Skrill Holdings co-CEO Martin Ott offers some sage advice on protecting online businesses in the new hacking age

Hacking: Defensive measures you can take

The swift rise in demand for online downloadable content and mobile social gaming has left many developers with a unique problem.

Namely, how should they allow their global customer base to purchase online content quickly and safely?

The market for payment options is extremely fragmented once one starts to look outside of the UK and the USA, and the recent Lulzsec and Anonymous hacking incidents have forced developers to think about how they store customer data and manage sensitive payment information.

Consumers are also becoming fatigued and apathetic when it comes to online security.

As a result, developers must again instil confidence in consumers that transactions will be quick, easy and secure while not leaving them unprotected.


A simple way to avoid putting customer data at risk is not to store it internally.

Working with a third party company to manage your payment solutions online not only allows you to store financial data in a less conspicuous place, with experts who focus on data security 24/7, but also allows you utilise their PCI compliance.

The Payment Card Industry Data Security Standard is a set of requirements designed to ensure that all companies that process, store or transmit credit card information maintain a secure environment.

All merchants that store, process or transmit cardholder data must be compliant and many of the largest online payment providers such as Skrill offer ‘Level 1’ PCI compliance. PCI compliance can then also be communicated to your customers as a mark of security and authenticity.

Skrill recently conducted research which revealed consumers are developing a worrying level of apathy towards remaining secure online because we are bombarded with requests for passwords and security information on a daily basis.

On average we are asked for ten or more pieces of information every day, 34 per cent of us forget our passwords regularly and 55 per cent use the same password for every website including internet banking, shopping and social networks.

A simple way for developers to combat this growing ‘password fatigue’ is to offer digital wallets as a payment option.

The digital wallet acts as a security buffer and enables any registered customer to make online payments conveniently and securely without revealing personal financial data.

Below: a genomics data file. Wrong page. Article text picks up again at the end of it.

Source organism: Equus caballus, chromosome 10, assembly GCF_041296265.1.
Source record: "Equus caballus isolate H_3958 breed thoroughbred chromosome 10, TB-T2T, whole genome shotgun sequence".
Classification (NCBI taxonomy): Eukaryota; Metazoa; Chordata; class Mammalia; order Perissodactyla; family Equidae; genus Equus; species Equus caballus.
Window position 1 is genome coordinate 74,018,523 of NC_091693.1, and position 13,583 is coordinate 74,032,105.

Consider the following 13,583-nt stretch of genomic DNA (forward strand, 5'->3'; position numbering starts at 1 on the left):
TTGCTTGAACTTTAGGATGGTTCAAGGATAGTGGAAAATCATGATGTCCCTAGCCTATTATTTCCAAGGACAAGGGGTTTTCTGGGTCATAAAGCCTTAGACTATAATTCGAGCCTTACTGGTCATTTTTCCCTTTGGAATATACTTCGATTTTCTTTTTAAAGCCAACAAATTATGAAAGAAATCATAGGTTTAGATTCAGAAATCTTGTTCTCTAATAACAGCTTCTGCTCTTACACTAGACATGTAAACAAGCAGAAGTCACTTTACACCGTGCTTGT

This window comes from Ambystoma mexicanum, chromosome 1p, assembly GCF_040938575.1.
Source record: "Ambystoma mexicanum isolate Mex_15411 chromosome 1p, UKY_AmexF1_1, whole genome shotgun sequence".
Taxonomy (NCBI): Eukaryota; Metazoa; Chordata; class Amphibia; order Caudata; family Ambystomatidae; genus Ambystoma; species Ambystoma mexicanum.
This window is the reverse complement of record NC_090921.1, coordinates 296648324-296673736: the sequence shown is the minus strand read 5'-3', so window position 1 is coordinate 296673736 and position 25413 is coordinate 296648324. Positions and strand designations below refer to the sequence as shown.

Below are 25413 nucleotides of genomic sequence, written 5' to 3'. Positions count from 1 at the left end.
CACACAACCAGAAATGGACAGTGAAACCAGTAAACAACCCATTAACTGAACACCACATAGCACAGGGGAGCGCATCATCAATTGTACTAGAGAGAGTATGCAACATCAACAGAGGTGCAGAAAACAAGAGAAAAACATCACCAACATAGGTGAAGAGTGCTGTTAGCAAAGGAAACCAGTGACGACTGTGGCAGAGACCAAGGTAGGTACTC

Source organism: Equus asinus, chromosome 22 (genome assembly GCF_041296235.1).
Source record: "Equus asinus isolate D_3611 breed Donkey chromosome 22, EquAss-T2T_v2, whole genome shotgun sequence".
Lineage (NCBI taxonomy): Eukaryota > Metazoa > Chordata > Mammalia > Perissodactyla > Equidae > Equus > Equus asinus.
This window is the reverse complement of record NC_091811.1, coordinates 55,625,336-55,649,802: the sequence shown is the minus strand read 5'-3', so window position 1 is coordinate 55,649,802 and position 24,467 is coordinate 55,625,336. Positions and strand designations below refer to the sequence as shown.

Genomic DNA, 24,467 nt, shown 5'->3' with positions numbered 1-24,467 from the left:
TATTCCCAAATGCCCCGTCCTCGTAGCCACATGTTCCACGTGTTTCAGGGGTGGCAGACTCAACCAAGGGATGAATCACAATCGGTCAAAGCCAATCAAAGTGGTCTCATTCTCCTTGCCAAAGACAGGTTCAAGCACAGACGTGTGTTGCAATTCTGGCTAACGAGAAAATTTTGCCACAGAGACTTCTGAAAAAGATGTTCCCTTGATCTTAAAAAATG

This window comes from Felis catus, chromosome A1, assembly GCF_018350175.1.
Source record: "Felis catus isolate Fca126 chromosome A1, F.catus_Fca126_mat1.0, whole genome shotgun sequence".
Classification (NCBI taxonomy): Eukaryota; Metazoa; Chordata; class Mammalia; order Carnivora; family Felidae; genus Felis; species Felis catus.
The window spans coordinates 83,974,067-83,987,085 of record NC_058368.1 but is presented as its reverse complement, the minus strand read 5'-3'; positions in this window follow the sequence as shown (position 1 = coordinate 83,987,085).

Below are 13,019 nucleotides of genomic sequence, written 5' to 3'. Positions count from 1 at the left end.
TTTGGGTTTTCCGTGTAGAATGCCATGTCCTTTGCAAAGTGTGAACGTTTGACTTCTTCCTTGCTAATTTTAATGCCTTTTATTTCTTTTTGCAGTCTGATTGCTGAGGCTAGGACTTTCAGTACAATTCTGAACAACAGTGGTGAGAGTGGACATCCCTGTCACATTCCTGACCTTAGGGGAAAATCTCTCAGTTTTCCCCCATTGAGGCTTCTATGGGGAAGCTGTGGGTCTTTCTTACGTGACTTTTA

Once a consumer has registered with the service they are not required to enter a raft of passwords and financial details and can purchase online content quickly and safely, boosting retention rates and ARPU for developers.

Widespread adoption of a digital wallet also gives you the opportunity to target millions of potential customers via newsletters from providers like Skrill.

Also, make sure you offer all of the right local payment options. Online gaming is a truly global business with huge potential markets in Asia, Eastern Europe and America. Each new territory that you target opens up new security risks and local payment options to take into consideration.

Be wary of the details on accepting international payment streams. Historically, if you wanted to accept payment options from a territory then you would need a bank account and base of operations located in that territory.

This would not only require a larger workforce but would also lead to a delay in processing due to longer settlement times into bank accounts and added exchange rate risks.

If you would want to settle Euros from Germany into your bank account, you might have ended up with one or two days waiting until the Payment Service Provider settled the funds into your German bank account, and another two-to-four days (and additional cost) while transferring the funds from Germany to the UK.

That gives you three days in which your funds are subject to a lot of Exchange Rate risk.

A digital wallet solution gives you instant settlement of funds in all currencies you’d like and even smaller developers can open up their trade options across the globe.


Another common obstacle for developers is avoiding fraud; money laundering of virtual currencies and subsequent charge back costs.

One of the largest growing areas of fraud online is the money laundering potential of virtual currencies such as Linden Dollars and World of Warcraft gold.

By using a payment provider that offers full fraud and chargeback protection the chargebacks accrued through fraud are absorbed via the payment provider and don’t eat into the profits of your studio.

With the online payment and security market moving so quickly to meet the demands of consumers and the constant security threat, the mechanics of selling games online is likely to continue evolving.

We believe that games developers should be left to concentrate on making games.

About MCV Staff

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